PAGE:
Tag Archives: Palliser Hotel

The Passing of Nick de Vos

Last week I attended the funeral of Nick de Vos, who was one of the first gay elders we talked to when the Calgary Gay History Project started in the Autumn of 2012. Born in Holland in 1932, he and his family immigrated to Canada in 1948 after the war.


Tom and Nick on holiday in 1960

He wrote to me once, “I have been gay since birth” and was lucky enough to find his life partner in 1959, Tom Deagon, who passed away in 2011 – a 51 year relationship! Nick was active in Calgary’s gay community when it was still largely underground, and talked often about fun times at the Palliser Hotel (the Kings Arms Tavern). He recalled:

Most of us had to enter through the front entrance and worked our way to the bar as the First Street bar entrance was too obvious – there was a danger of getting known and losing your job.

When the bar closed everyone placed a $1.00 on the table for someone to buy beer to keep the party going at someone’s apartment. There was always a volunteer host for those parties which went into the wee hours of the morning on weekends.

Nick valued his privacy and spent his lifetime being discrete where his sexual orientation was concerned; he operated on a don’t get asked – don’t explain principle with the world at large. Yet he was very out in the gay world, attending lots of gay events, including some he created. He was proud of the length of his relationship with Tom, and their 39th anniversary was featured in the June 1998 issue of Outlooks Magazine, a local gay publication.

A lifetime performer, Nick claimed the best gay bar Calgary ever had was Club Carousel, where he performed on stage numerous times, as well as created and managed numerous shows, including “It’s a Carousel World.”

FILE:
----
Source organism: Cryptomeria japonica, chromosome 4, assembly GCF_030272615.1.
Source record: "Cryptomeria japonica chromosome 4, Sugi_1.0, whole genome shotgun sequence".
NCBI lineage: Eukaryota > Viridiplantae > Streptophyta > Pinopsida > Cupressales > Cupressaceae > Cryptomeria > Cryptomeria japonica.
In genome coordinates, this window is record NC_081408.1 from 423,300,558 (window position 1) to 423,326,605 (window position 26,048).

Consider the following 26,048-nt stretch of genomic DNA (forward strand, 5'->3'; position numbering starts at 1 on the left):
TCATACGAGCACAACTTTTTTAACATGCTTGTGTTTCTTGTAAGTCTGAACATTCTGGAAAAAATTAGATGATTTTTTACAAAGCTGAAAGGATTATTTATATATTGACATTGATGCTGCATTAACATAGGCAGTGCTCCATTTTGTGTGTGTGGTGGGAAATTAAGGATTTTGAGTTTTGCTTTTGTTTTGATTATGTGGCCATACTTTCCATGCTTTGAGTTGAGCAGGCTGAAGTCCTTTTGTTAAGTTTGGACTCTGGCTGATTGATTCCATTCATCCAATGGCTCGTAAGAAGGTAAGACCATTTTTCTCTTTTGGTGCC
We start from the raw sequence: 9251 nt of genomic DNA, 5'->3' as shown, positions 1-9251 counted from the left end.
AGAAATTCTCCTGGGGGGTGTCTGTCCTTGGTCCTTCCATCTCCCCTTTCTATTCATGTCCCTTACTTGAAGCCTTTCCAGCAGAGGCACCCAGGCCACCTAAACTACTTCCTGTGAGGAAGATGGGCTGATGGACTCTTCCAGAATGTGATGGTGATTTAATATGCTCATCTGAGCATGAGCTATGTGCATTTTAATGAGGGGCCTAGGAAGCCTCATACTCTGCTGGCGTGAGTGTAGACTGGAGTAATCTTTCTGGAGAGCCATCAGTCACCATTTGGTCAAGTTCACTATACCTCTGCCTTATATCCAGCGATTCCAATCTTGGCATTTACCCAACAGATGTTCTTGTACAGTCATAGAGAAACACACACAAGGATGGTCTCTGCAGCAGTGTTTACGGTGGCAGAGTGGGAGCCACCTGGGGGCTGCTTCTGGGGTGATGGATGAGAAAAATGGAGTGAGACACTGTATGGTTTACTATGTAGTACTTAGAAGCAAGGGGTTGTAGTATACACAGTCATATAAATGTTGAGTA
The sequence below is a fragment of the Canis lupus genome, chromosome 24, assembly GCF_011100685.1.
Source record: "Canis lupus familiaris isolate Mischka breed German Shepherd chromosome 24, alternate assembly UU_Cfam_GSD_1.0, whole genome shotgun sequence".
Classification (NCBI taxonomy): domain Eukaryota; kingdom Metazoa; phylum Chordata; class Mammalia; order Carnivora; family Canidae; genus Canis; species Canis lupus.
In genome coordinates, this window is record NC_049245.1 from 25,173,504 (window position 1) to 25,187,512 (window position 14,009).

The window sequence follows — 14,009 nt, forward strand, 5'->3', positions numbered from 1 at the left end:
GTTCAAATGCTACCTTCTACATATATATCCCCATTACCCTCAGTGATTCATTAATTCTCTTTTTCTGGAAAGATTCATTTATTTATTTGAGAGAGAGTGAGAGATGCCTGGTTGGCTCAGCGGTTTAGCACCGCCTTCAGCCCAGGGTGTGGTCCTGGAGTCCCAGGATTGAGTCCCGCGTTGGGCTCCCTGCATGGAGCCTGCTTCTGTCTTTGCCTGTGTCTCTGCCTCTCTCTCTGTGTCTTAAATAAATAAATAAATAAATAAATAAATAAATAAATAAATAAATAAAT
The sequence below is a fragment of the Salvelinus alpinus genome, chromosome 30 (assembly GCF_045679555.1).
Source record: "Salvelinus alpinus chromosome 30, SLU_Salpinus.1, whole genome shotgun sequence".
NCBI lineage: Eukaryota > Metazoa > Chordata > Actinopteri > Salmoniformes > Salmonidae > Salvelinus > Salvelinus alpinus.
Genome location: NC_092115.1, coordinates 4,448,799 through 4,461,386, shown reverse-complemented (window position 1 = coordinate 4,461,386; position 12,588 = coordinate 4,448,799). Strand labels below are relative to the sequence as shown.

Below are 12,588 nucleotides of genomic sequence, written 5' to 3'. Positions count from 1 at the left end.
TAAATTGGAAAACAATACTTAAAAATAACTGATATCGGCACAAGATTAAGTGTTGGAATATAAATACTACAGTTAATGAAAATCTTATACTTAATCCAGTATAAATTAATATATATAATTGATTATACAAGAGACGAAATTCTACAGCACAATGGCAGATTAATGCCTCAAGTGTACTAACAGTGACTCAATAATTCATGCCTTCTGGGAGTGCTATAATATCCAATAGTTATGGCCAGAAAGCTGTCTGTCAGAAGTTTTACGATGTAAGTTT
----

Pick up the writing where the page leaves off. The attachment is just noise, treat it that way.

Nick (right) with a friend at Club Carousel in 1972

Nick was a bon vivant, a firm hugger, a prolific emailer and an accomplished event photographer.  He liked being in the centre of a party; his eyes often twinkled. In collaboration with Third Street Theatre, we held a Club Carousel Cabaret at the 2014 High Performance Rodeo. Nick, invited as a special guest, was moved to tears which he called tears of joy.


Nick de Vos, Lois Szabo, and Kevin Allen at One Voice Chorus’ Club Carousel Concert  (2015)

We will miss you Nick.



Homophobic Hoteliers Created Activists

The catalyst for the formation of the Calgary Lesbian and Gay Political Action Guild (CLAGPAG) came out of an act of discrimination. In the Autumn of 1988, a group called Project Pride was arranging a special fundraising event to help send a Calgary contingent to the 1990 Gay Games in Vancouver. They had just completed Calgary’s first Pride Festival that June and were on a roll.

The event was to be a banquet at a downtown hotel with high profile Member of Parliament Svend Robinson as the keynote speaker. Robinson had recently come out as gay, which was a precedent setting first for a Canadian MP.

The Delta Bow Valley Hotel happily entered into a contract with Project Pride to rent their hall and provide a banquet dinner for 70 people. In February 1989, Project Pride’s Co-Executive Director Cheryl Shepherd went into the hotel to make the final arrangements and informed the hotel about her organization’s constituency: lesbians and gays. She was then told that there had been a “misunderstanding” and that the Delta was not prepared to rent to such a group.

Delta 2

The Family of Man statue in front of the Delta Bow Valley Hotel in Calgary 

Sexual orientation was not a protected ground under the Alberta Human Rights Act then, so the Delta’s decision was completely legal. The rejection prompted outrage among a couple of movers and shakers in the gay community. Dr. Ruth Simkin, an outspoken physician often labelled a lesbian feminist in the media, and John Steen, a gay man who was a Liberal Party Organizer, aimed to tackle the injustice.

Both Ruth and John were members of Calgarians Networking Discretely (later the Calgary Networking Club, an organization for gay and lesbian professionals), which was a partner to Project Pride in organizing the banquet. As neither Project Pride nor Calgarians Networking Discretely had any appetite to be political, Ruth and John thought an organizational name behind their protest would be advantageous: a working title of Calgary Lesbian and Gay Political Action Guild was created.